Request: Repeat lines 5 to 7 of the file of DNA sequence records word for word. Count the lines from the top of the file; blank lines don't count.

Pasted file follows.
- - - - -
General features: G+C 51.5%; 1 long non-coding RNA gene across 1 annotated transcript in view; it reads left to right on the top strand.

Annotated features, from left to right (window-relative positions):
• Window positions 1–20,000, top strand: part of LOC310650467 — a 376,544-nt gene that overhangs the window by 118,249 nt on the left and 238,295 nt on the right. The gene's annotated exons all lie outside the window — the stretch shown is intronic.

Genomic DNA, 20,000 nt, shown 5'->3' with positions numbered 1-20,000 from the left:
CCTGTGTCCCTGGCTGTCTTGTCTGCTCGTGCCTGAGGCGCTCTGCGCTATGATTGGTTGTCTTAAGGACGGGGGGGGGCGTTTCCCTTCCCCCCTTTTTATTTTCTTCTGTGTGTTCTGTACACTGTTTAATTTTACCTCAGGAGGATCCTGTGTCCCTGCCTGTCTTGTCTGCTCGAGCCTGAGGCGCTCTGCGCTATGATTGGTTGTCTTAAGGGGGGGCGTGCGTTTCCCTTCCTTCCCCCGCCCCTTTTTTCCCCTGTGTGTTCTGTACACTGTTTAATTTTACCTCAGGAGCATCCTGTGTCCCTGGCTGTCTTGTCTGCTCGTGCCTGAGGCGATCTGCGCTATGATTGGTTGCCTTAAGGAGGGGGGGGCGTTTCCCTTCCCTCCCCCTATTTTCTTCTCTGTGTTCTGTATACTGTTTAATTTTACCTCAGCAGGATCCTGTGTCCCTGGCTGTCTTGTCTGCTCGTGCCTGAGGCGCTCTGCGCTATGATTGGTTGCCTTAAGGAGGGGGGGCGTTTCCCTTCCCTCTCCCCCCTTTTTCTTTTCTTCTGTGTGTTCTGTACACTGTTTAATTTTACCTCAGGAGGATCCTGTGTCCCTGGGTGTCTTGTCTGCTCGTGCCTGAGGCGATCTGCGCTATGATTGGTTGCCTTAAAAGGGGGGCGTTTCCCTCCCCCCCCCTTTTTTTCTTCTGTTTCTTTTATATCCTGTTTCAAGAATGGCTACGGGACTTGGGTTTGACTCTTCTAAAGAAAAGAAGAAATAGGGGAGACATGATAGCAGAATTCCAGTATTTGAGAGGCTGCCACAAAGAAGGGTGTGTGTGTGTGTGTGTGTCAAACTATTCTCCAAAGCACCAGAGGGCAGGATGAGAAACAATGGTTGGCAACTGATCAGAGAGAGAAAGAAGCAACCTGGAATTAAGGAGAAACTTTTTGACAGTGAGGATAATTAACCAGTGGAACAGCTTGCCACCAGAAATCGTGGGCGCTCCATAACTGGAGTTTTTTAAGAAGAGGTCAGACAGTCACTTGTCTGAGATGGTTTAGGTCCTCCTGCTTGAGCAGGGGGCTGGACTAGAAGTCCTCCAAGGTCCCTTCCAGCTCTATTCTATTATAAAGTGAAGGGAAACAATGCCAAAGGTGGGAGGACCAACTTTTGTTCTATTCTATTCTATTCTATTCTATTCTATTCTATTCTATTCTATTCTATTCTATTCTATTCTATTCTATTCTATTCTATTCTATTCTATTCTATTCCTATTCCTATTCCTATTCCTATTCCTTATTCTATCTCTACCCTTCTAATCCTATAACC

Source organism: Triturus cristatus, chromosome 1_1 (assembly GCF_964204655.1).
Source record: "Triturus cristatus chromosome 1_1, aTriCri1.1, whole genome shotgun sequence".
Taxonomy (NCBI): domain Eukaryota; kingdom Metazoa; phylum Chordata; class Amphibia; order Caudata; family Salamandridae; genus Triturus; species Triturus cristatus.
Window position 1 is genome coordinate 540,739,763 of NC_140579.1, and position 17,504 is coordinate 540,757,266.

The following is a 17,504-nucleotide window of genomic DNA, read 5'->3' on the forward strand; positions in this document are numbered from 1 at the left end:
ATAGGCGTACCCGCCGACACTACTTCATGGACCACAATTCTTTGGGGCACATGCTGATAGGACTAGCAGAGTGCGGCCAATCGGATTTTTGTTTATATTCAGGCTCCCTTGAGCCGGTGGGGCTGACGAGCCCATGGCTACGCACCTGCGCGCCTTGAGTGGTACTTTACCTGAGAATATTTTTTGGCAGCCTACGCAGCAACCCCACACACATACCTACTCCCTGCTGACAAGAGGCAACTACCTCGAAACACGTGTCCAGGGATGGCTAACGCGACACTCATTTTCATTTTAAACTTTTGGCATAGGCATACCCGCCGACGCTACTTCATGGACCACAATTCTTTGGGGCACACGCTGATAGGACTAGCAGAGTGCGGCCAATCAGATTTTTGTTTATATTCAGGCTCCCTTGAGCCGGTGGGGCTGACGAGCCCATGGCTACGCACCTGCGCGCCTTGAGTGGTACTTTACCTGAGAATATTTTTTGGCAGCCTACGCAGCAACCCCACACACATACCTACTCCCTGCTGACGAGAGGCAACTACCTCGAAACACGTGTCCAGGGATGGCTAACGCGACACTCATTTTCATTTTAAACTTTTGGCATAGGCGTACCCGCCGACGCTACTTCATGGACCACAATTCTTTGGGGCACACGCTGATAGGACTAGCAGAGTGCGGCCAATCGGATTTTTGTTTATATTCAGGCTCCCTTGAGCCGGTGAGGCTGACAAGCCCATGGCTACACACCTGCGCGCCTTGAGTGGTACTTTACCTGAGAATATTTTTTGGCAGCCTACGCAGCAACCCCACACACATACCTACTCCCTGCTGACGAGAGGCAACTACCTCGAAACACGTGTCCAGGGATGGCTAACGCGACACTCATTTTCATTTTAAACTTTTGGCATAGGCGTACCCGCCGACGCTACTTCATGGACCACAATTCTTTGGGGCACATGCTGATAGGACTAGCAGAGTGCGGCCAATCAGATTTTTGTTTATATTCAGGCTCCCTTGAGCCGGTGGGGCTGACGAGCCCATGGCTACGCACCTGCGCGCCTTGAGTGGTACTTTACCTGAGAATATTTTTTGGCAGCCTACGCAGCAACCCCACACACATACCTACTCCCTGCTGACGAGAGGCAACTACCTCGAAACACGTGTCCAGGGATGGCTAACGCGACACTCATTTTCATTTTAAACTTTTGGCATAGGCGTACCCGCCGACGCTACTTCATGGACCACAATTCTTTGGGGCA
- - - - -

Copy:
CCTGTGTCCCTGGCTGTCTTGTCTGCTCGTGCCTGAGGCGCTCTGCGCTATGATTGGTTGTCTTAAGGACGGGGGGGGGCGTTTCCCTTCCCCCCTTTTTATTTTCTTCTGTGTGTTCTGTACACTGTTTAATTTTACCTCAGGAGGATCCTGTGTCCCTGCCTGTCTTGTCTGCTCGAGCCTGAGGCGCTCTGCGCTATGATTGGTTGTCTTAAGGGGGGGCGTGCGTTTCCCTTCCTTCCCCCGCCCCTTTTTTCCCCTGTGTGTTCTGTACACTGTTTAATTTTACCTCAGGAGCATCCTGTGTCCCTGGCTGTCTTGTCTGCTCGTGCCTGAGGCGATCTGCGCTATGATTGGTTGCCTTAAGGAGGGGGGGGCGTTTCCCTTCCCTCCCCCTATTTTCTTCTCTGTGTTCTGTATACTGTTTAATTTTACCTCAGCAGGATCCTGTGTCCCTGGCTGTCTTGTCTGCTCGTGCCTGAGGCGCTCTGCGCTATGATTGGTTGCCTTAAGGAGGGGGGGCGTTTCCCTTCCCTCTCCCCCCTTTTTCTTTTCTTCTGTGTGTTCTGTACACTGTTTAATTTTACCTCAGGAGGATCCTGTGTCCCTGGGTGTCTTGTCTGCTCGTGCCTGAGGCGATCTGCGCTATGATTGGTTGCCTTAAAAGGGGGGCGTTTCCCTCCCCCCCCCTTTTTTTCTTCTGTTTCTTTTATATCCTGTTTCAAGAATGGCTACGGGACTTGGGTTTGACTCTTCTAAAGAAAAGAAGAAATAGGGGAGACATGATAGCAGAATTCCAGTATTTGAGAGGCTGCCACAAAGAAGGGTGTGTGTGTGTGTGTGTGTCAAACTATTCTCCAAAGCACCAGAGGGCAGGATGAGAAACAATGGTTGGCAACTGATCAGAGAGAGAAAGAAGCAACCTGGAATTAAGGAGAAACTTTTTGACAGTGAGGATAATTAACCAGTGGAACAGCTTGCCACCAGAAATCGTGGGCGCTCCATAACTGGAGTTTTTTAAGAAGAGGTCAGACAGTCACTTGTCTGAGATGGTTTAGGTCCTCCTGCTTGAGCAGGGGGCTGGACTAGAAGTCCTCCAAGGTCCCTTCCAGCTCTATTCTATTATAAAGTGAAGGGAAACAATGCCAAAGGTGGGAGGACCAACTTTTGTTCTATTCTATTCTATTCTATTCTATTCTATTCTATTCTATTCTATTCTATTCTATTCTATTCTATTCTATTCTATTCTATTCTATTCTATTCTATTCCTATTCCTATTCCTATTCCTATTCCTTATTCTATCTCTACCCTTCTAATCCTATAACC

Source organism: Triturus cristatus, chromosome 1_1 (assembly GCF_964204655.1).
Source record: "Triturus cristatus chromosome 1_1, aTriCri1.1, whole genome shotgun sequence".